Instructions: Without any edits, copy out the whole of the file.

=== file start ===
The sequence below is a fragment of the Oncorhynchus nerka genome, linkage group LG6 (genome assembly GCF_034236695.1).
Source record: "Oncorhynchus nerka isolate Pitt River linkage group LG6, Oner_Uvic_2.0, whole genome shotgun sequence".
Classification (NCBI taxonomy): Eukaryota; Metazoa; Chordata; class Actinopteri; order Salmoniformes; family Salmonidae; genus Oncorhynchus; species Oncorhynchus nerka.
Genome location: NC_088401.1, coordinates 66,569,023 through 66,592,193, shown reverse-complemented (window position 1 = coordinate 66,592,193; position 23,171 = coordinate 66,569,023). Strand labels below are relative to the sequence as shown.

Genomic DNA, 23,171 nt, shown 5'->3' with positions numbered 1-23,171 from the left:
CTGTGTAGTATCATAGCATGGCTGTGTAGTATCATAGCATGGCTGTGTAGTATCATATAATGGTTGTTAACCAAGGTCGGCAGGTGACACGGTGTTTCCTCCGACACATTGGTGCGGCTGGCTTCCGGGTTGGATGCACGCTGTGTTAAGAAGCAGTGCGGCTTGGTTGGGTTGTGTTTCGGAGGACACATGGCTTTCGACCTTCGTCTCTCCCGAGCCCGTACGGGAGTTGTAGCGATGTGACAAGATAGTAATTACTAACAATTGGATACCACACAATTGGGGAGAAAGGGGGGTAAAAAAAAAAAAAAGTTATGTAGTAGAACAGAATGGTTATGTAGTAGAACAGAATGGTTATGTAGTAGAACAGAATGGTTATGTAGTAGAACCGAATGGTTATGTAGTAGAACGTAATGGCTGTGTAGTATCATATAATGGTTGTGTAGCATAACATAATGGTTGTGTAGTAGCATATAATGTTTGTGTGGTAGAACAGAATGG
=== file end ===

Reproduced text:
The sequence below is a fragment of the Oncorhynchus nerka genome, linkage group LG6 (genome assembly GCF_034236695.1).
Source record: "Oncorhynchus nerka isolate Pitt River linkage group LG6, Oner_Uvic_2.0, whole genome shotgun sequence".
Classification (NCBI taxonomy): Eukaryota; Metazoa; Chordata; class Actinopteri; order Salmoniformes; family Salmonidae; genus Oncorhynchus; species Oncorhynchus nerka.
Genome location: NC_088401.1, coordinates 66,569,023 through 66,592,193, shown reverse-complemented (window position 1 = coordinate 66,592,193; position 23,171 = coordinate 66,569,023). Strand labels below are relative to the sequence as shown.

Genomic DNA, 23,171 nt, shown 5'->3' with positions numbered 1-23,171 from the left:
CTGTGTAGTATCATAGCATGGCTGTGTAGTATCATAGCATGGCTGTGTAGTATCATATAATGGTTGTTAACCAAGGTCGGCAGGTGACACGGTGTTTCCTCCGACACATTGGTGCGGCTGGCTTCCGGGTTGGATGCACGCTGTGTTAAGAAGCAGTGCGGCTTGGTTGGGTTGTGTTTCGGAGGACACATGGCTTTCGACCTTCGTCTCTCCCGAGCCCGTACGGGAGTTGTAGCGATGTGACAAGATAGTAATTACTAACAATTGGATACCACACAATTGGGGAGAAAGGGGGGTAAAAAAAAAAAAAAGTTATGTAGTAGAACAGAATGGTTATGTAGTAGAACAGAATGGTTATGTAGTAGAACAGAATGGTTATGTAGTAGAACCGAATGGTTATGTAGTAGAACGTAATGGCTGTGTAGTATCATATAATGGTTGTGTAGCATAACATAATGGTTGTGTAGTAGCATATAATGTTTGTGTGGTAGAACAGAATGG